It may be time to dust off that Canon 50D you purchased aback in 2008. The association abaft the Magic Lantern firmware add-on accept pulled yet addition aerial out the accepted hat (or is it lantern?) by enabling RAW video recording on the APS-C-based DSLR. What’s even added absorbing is that the 50D lacks video abutment out of the box, so this new-found functionality is absolutely magical. This drudge comes hot on the heels of the Magic Lantern aggregation adulation the Canon 5D Mark II / III into capturing 24 fps RAW video. With the firmware add-on installed, the 50D is able of cutting video up to 1592 x 1062 pixels at 30 fps. There are some caveats, though. First, there’s no audio recording back the camera lacks a microphone ascribe and associated electronics. Second, capturing RAW video requires fast CF cards (at atomic UDMA 6). Third, we now absolutely apprehend to see the 50D accelerate in amount on the acclimated market. Hit the breach for a few sample videos.
The memory card is where you will store all of the images you photograph until you off-load them to your computer or hard drive. It’s a very important accessory to own, since you can’t create any images until you have one in your camera. If you own a digital point-and-shoot camera, you are most likely already familiar with Secure Digital (SD) cards. The 7D uses CompactFlash (CF) cards, a larger and sturdier version of the SD card (Figure 2.1).
There are many different brands and sizes to choose from, and there’s a lot to consider when buying CF cards for your camera. Here are some tips to help you make your purchase:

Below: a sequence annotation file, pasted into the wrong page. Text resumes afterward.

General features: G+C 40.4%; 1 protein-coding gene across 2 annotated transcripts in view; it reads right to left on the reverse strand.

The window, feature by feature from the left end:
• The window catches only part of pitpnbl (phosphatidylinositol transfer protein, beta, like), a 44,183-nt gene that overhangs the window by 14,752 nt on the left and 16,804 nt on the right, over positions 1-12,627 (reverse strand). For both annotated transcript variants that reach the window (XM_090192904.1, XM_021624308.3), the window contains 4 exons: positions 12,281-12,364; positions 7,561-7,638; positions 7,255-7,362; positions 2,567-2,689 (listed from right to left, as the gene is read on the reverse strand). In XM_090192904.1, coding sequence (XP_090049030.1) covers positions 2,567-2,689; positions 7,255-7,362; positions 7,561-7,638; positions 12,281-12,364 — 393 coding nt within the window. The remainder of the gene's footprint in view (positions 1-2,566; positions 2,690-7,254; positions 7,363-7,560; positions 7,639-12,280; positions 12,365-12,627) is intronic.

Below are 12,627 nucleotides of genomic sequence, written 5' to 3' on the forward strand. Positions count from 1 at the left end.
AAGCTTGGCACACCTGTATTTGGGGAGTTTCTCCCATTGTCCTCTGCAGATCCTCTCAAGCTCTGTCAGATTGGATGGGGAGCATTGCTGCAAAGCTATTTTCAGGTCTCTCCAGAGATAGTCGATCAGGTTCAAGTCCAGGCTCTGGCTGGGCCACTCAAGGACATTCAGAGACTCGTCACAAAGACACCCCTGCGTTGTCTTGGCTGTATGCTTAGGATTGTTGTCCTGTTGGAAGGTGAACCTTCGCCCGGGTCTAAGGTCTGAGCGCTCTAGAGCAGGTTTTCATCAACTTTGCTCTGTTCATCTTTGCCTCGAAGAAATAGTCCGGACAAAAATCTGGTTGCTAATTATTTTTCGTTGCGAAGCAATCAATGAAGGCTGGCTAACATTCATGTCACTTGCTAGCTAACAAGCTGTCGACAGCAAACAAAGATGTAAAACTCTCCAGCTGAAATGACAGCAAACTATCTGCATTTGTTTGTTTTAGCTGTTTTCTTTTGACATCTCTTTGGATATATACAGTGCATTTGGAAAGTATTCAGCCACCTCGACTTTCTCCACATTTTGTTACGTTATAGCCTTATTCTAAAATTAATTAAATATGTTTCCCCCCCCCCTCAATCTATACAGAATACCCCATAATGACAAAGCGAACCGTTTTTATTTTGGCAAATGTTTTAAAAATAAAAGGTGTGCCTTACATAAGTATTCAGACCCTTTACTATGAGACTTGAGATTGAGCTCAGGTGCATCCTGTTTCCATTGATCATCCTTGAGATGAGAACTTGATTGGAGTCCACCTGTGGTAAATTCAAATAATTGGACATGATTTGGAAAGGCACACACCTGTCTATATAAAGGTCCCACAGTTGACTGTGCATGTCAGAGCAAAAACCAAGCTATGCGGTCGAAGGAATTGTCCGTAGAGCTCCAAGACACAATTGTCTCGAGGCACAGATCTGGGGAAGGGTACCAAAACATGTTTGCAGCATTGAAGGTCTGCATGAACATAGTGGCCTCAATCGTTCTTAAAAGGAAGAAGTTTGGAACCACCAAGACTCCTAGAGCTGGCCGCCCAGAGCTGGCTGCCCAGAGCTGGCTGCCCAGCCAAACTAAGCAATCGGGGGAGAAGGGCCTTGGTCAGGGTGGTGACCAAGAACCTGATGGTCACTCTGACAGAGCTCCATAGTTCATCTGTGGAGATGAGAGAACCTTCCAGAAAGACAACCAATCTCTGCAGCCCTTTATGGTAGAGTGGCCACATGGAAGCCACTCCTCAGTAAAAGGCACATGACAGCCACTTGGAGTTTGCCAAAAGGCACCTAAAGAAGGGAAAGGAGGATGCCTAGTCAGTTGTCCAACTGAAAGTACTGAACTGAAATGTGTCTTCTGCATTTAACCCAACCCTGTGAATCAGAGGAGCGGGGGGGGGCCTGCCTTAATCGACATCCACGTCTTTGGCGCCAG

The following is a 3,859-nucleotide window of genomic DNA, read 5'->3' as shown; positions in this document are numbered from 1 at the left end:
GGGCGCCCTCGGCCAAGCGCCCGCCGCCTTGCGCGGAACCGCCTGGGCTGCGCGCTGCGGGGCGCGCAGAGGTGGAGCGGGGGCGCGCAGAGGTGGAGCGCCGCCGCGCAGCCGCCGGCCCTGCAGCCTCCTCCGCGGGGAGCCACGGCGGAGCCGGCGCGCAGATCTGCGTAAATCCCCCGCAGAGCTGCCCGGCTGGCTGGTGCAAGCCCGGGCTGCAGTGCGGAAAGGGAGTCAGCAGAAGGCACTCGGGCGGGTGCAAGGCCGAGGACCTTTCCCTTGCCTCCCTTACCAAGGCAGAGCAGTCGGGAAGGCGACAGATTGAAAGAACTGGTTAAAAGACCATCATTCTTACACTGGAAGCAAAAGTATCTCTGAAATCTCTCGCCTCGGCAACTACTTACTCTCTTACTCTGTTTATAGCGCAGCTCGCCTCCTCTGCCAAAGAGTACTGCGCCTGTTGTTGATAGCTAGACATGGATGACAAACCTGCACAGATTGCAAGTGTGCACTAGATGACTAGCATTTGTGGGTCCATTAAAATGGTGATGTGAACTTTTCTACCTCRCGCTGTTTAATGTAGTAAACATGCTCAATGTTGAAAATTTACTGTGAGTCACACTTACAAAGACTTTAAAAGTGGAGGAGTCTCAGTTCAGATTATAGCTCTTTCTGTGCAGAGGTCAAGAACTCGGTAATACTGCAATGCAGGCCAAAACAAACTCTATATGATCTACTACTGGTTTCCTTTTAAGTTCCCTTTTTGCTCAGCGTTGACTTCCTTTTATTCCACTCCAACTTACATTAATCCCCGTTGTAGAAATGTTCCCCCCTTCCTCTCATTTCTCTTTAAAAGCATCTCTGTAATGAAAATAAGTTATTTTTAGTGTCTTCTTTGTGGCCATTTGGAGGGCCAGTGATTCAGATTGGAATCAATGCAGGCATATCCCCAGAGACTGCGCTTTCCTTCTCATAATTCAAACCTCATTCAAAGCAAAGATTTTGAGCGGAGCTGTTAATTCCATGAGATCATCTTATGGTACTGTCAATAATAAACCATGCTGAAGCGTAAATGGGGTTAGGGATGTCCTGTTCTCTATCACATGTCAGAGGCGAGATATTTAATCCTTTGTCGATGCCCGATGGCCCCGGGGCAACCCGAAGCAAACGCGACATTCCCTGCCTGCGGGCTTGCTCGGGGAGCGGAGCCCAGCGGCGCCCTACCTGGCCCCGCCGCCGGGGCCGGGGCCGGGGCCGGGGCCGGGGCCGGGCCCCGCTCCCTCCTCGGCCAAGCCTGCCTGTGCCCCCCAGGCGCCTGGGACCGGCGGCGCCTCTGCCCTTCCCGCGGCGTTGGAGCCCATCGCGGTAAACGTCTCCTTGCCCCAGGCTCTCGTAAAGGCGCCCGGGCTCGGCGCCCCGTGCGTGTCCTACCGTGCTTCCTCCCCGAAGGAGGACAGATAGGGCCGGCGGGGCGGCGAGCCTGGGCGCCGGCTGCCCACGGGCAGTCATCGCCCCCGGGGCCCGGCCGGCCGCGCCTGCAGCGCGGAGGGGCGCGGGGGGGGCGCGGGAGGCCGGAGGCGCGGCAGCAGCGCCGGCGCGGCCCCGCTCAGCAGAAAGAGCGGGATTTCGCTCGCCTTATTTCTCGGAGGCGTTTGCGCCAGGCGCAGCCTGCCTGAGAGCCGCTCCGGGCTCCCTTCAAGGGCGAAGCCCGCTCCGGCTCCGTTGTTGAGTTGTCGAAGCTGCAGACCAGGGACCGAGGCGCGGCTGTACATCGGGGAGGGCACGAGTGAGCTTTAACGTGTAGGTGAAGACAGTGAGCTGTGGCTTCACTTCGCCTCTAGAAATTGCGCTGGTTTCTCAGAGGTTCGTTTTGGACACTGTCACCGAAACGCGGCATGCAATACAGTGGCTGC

- The size of your card is very important, especially since the 7D can shoot up to 18 megapixels in both RAW and JPEG fi le formats. You can fi nd CF cards in many sizes, but you will probably not want anything smaller than 4 GB per card. It’s also a good idea to have more than one card tucked away in your camera bag to use as backup.
- Consider buying Ultra Direct Memory Access (UDMA) cards. These cards are generally much faster, both when writing images to the card as well as when transferring the fi les to your computer. If you are planning to use the continuous shooting mode (see Chapter 6) for capturing fast action, you can gain huge boosts in performance just by using a UDMA card.
- Don’t skimp on quality because of a good price. Remember, the card is the only place that your image fi les are stored until you can transfer them to a computer. A high-quality card might cost a few more dollars but will be more reliable and will last much longer than a less expensive one. You don’t always know that something is wrong with a card until it’s too late, and having a reliable card is one step to help prevent that.
Along with a CF card, it’s also a good idea to have a CompactFlash card reader. It is possible to connect your camera to the computer to retrieve the fi les, but over time you will unnecessarily drain your camera’s battery. Some card readers can also be connected to the computer via FireWire, making transfer time much faster than using the USB cord from your camera.